Cannabis Reform History Was Made This Week In Congress
Cannabis prohibition was approved by the United States Congress in 1937. Since that time, cannabis advocates have fought to reverse that legislation. Federal cannabis prohibition is still in place in the United States, however, the effort to legalize cannabis nationwide passed a huge milestone this week.
For the first time in U.S. history, a congressional committee approved a piece of legislation to end cannabis prohibition in the U.S. The Marijuana Opportunity, Reinvestment, and Expungement Act (The MORE Act), would remove cannabis from the Controlled Substances Act. The bill passed with bipartisan support (24 to 10).
“Today’s vote marks a turning point for federal cannabis policy, and is truly a sign that prohibition’s days are numbered,” said Aaron Smith, executive director of the National Cannabis Industry Association (NCIA). “Thanks to the diligent efforts of advocates and lawmakers from across the political spectrum, we’ve seen more progress in this Congress than ever before. Supermajority public support for legalization, increasing recognition of the devastating impacts of prohibition on marginalized communities and people of color, and the undeniable success of state cannabis programs throughout the country are all helping to build momentum for comprehensive change in the foreseeable future.”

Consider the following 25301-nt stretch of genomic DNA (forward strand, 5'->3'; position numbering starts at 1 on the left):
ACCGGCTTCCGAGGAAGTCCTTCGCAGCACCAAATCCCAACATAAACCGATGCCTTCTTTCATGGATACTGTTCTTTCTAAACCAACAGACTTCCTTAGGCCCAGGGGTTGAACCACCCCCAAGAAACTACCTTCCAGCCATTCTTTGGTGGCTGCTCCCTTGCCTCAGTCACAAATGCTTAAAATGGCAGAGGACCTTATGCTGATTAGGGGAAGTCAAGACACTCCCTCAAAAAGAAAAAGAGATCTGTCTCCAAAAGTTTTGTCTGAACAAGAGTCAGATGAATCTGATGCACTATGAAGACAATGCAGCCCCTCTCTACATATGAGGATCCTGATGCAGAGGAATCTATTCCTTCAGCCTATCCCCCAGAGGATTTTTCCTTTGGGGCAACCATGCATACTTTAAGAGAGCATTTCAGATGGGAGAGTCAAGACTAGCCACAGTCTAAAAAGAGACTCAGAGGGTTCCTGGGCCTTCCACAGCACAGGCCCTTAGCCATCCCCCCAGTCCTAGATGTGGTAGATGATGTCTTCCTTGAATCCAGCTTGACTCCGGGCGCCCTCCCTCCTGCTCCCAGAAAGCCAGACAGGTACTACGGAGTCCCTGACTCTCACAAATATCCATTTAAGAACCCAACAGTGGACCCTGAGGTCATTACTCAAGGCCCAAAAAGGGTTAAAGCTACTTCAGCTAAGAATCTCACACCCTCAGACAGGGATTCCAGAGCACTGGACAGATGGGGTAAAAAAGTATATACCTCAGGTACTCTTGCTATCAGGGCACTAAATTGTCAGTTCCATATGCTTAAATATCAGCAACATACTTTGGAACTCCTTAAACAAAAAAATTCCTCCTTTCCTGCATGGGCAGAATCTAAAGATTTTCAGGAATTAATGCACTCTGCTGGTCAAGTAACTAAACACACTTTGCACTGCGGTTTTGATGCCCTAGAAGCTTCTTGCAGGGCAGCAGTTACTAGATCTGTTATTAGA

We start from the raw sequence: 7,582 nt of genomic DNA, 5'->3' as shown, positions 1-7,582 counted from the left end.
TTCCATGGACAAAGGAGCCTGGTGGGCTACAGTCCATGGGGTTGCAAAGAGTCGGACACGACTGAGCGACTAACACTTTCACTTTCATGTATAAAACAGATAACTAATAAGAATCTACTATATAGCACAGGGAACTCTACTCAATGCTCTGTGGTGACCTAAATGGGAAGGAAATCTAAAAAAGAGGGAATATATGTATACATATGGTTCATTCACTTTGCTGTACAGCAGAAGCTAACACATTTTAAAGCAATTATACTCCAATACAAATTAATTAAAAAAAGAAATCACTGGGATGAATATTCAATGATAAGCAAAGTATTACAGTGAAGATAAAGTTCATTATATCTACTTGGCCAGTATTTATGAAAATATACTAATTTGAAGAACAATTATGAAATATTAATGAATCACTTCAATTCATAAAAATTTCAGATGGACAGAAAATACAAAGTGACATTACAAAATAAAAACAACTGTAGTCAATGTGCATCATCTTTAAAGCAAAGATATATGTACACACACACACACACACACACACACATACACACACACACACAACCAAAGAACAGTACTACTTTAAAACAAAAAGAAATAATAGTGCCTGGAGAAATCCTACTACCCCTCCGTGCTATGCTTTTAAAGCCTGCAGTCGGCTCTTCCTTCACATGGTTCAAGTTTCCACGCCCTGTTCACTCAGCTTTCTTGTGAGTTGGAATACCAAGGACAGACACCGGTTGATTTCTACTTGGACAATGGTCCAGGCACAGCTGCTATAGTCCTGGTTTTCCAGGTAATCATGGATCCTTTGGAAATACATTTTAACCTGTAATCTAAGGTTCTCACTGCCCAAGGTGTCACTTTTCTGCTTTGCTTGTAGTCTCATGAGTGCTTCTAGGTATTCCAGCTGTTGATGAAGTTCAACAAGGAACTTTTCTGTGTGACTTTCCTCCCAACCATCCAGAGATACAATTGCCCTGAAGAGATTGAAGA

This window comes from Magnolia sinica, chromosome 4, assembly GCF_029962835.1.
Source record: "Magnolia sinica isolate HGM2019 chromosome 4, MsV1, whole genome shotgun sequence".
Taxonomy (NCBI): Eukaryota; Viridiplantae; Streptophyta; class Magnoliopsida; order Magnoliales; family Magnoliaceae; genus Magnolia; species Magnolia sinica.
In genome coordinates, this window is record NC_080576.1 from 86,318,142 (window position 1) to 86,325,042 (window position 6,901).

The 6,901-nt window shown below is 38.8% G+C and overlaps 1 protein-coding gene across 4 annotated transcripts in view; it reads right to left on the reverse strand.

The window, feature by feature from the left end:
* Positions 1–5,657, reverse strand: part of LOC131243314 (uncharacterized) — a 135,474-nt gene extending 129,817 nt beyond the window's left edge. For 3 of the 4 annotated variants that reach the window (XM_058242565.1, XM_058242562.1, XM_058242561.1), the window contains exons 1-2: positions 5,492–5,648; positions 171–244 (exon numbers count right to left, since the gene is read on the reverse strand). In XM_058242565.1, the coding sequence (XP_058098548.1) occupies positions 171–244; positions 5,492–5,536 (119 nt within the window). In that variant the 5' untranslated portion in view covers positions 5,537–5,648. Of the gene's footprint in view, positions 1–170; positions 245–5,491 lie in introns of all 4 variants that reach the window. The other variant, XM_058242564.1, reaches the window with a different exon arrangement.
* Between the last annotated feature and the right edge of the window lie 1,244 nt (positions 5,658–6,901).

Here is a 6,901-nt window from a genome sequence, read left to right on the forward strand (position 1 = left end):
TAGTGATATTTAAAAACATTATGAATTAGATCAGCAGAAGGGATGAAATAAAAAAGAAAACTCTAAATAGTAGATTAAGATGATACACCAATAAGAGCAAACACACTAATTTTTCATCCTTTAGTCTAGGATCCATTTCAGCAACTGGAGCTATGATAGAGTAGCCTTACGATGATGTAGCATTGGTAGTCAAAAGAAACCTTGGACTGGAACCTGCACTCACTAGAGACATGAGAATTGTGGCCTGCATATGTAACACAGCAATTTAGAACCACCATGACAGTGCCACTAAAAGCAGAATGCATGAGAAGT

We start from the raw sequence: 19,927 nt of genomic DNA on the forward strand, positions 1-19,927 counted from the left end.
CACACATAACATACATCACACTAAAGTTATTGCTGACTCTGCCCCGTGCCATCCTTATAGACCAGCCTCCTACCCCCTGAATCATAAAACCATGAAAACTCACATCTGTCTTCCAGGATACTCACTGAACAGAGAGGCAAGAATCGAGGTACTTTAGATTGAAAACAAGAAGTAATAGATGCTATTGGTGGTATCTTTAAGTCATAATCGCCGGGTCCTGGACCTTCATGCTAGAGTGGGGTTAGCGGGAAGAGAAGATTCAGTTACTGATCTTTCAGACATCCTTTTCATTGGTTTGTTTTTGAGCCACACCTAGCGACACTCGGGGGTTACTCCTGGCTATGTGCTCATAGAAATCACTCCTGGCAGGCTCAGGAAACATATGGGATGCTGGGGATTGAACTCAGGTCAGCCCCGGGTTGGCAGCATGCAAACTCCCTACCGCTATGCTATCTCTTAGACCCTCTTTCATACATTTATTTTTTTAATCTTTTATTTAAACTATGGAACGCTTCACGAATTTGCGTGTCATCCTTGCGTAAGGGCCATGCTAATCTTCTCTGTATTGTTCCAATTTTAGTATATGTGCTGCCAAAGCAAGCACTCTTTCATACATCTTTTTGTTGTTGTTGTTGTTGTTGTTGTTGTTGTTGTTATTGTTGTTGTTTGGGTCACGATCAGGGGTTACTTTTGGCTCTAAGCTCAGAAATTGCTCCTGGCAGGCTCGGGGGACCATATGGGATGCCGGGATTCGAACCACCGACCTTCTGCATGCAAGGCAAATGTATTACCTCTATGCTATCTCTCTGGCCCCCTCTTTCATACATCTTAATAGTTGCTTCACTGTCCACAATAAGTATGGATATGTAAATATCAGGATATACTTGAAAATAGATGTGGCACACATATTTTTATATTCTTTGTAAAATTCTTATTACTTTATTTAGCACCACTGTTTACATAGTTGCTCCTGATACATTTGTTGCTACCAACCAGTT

“This is a truly historic moment in our nation’s political history. For the first time, a Congressional committee has approved far-reaching legislation to not just put an end to federal marijuana prohibition, but to address the countless harms our prohibitionist policies have wrought, notable on communities of color and other marginalized groups,” stated NORML Executive Director Erik Altieri in a press release sent to the International Cannabis Business Conference, “Opposition to our failed war on marijuana has reached a boiling point with over two-thirds of all Americans, including majorities of all political persuasions, now supporting legalization. Congress should respect the will of the people and promptly approve the MORE Act and close this dark chapter of failed public policy.”
Earlier this year the full House of Representatives passed the SAFE Banking Act, which has yet to be voted on in the Senate. The MORE Act could either be passed along to other House committees, or it’s possible that they could rubberstamp it and push it out for a full House vote soon. If you live in the United States and have not contacted your Representative to urge them to support this bill yet, now is the time to do so!